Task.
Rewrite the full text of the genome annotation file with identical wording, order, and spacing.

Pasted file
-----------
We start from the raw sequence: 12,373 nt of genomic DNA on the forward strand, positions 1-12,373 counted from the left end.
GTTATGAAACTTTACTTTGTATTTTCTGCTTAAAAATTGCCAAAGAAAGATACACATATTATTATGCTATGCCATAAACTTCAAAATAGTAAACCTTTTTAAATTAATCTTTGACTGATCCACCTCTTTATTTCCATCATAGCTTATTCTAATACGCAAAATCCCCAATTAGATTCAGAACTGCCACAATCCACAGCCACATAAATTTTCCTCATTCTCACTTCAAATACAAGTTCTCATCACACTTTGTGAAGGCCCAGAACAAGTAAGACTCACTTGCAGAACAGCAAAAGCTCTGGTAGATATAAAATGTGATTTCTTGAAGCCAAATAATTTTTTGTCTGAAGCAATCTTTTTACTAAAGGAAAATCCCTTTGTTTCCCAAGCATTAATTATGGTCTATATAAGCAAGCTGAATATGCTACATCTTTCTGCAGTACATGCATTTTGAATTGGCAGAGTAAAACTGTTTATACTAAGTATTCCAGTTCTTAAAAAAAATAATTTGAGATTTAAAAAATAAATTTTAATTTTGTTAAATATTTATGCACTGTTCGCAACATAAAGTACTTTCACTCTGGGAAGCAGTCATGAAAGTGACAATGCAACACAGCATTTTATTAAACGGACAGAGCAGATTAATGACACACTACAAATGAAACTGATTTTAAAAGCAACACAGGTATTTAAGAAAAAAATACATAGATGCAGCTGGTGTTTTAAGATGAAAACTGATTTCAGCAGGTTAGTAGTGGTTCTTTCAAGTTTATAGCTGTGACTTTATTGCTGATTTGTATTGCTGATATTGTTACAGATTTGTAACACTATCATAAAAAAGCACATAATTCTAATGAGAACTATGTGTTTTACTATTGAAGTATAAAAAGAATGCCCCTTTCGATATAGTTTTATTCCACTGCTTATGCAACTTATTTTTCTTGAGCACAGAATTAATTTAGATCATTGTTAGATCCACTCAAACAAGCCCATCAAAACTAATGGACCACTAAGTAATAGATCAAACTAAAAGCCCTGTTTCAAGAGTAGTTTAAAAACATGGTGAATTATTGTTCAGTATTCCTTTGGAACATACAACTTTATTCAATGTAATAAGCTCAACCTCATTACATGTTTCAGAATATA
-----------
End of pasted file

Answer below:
We start from the raw sequence: 12,373 nt of genomic DNA on the forward strand, positions 1-12,373 counted from the left end.
GTTATGAAACTTTACTTTGTATTTTCTGCTTAAAAATTGCCAAAGAAAGATACACATATTATTATGCTATGCCATAAACTTCAAAATAGTAAACCTTTTTAAATTAATCTTTGACTGATCCACCTCTTTATTTCCATCATAGCTTATTCTAATACGCAAAATCCCCAATTAGATTCAGAACTGCCACAATCCACAGCCACATAAATTTTCCTCATTCTCACTTCAAATACAAGTTCTCATCACACTTTGTGAAGGCCCAGAACAAGTAAGACTCACTTGCAGAACAGCAAAAGCTCTGGTAGATATAAAATGTGATTTCTTGAAGCCAAATAATTTTTTGTCTGAAGCAATCTTTTTACTAAAGGAAAATCCCTTTGTTTCCCAAGCATTAATTATGGTCTATATAAGCAAGCTGAATATGCTACATCTTTCTGCAGTACATGCATTTTGAATTGGCAGAGTAAAACTGTTTATACTAAGTATTCCAGTTCTTAAAAAAAATAATTTGAGATTTAAAAAATAAATTTTAATTTTGTTAAATATTTATGCACTGTTCGCAACATAAAGTACTTTCACTCTGGGAAGCAGTCATGAAAGTGACAATGCAACACAGCATTTTATTAAACGGACAGAGCAGATTAATGACACACTACAAATGAAACTGATTTTAAAAGCAACACAGGTATTTAAGAAAAAAATACATAGATGCAGCTGGTGTTTTAAGATGAAAACTGATTTCAGCAGGTTAGTAGTGGTTCTTTCAAGTTTATAGCTGTGACTTTATTGCTGATTTGTATTGCTGATATTGTTACAGATTTGTAACACTATCATAAAAAAGCACATAATTCTAATGAGAACTATGTGTTTTACTATTGAAGTATAAAAAGAATGCCCCTTTCGATATAGTTTTATTCCACTGCTTATGCAACTTATTTTTCTTGAGCACAGAATTAATTTAGATCATTGTTAGATCCACTCAAACAAGCCCATCAAAACTAATGGACCACTAAGTAATAGATCAAACTAAAAGCCCTGTTTCAAGAGTAGTTTAAAAACATGGTGAATTATTGTTCAGTATTCCTTTGGAACATACAACTTTATTCAATGTAATAAGCTCAACCTCATTACATGTTTCAGAATATA